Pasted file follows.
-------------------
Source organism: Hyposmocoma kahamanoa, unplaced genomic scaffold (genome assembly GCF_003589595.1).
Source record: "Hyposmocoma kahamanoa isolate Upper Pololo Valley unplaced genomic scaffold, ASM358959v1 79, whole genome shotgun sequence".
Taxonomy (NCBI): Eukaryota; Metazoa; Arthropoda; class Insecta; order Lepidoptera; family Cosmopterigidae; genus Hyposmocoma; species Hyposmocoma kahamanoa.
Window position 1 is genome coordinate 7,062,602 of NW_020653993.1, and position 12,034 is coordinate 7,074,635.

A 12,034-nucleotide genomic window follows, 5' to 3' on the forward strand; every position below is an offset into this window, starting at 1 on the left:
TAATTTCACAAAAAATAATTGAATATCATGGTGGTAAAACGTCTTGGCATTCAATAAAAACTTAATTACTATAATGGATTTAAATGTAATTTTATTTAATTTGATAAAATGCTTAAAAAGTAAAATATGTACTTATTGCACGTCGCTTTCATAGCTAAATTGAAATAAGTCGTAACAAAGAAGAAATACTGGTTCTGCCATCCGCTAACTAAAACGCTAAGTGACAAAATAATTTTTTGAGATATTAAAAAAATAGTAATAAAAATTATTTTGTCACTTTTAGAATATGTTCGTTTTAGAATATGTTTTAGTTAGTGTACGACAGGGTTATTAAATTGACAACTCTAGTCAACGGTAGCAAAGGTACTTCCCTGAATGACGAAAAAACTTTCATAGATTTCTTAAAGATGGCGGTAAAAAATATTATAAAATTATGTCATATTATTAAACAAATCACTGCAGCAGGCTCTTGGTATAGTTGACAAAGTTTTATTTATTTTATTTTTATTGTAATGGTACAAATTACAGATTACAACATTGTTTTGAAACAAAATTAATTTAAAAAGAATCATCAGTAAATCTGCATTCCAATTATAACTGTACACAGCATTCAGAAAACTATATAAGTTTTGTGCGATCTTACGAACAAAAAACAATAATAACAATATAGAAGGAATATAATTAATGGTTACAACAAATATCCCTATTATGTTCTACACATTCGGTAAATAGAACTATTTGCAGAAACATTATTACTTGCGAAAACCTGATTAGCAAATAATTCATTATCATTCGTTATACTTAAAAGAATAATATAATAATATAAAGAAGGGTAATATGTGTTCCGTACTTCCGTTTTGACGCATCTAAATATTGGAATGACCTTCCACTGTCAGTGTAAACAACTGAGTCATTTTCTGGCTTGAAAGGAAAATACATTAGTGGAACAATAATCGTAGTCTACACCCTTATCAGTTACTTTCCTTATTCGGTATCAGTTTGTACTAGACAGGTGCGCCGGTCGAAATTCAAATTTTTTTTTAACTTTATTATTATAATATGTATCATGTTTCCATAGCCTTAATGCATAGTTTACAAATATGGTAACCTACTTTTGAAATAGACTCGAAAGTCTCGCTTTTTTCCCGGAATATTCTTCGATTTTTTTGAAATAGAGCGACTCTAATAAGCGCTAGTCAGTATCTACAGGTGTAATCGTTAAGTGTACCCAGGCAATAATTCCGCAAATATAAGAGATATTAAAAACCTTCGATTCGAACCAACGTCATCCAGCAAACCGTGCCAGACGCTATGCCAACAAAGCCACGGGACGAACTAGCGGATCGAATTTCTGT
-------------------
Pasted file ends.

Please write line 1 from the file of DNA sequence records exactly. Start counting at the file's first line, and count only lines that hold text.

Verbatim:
Source organism: Hyposmocoma kahamanoa, unplaced genomic scaffold (genome assembly GCF_003589595.1).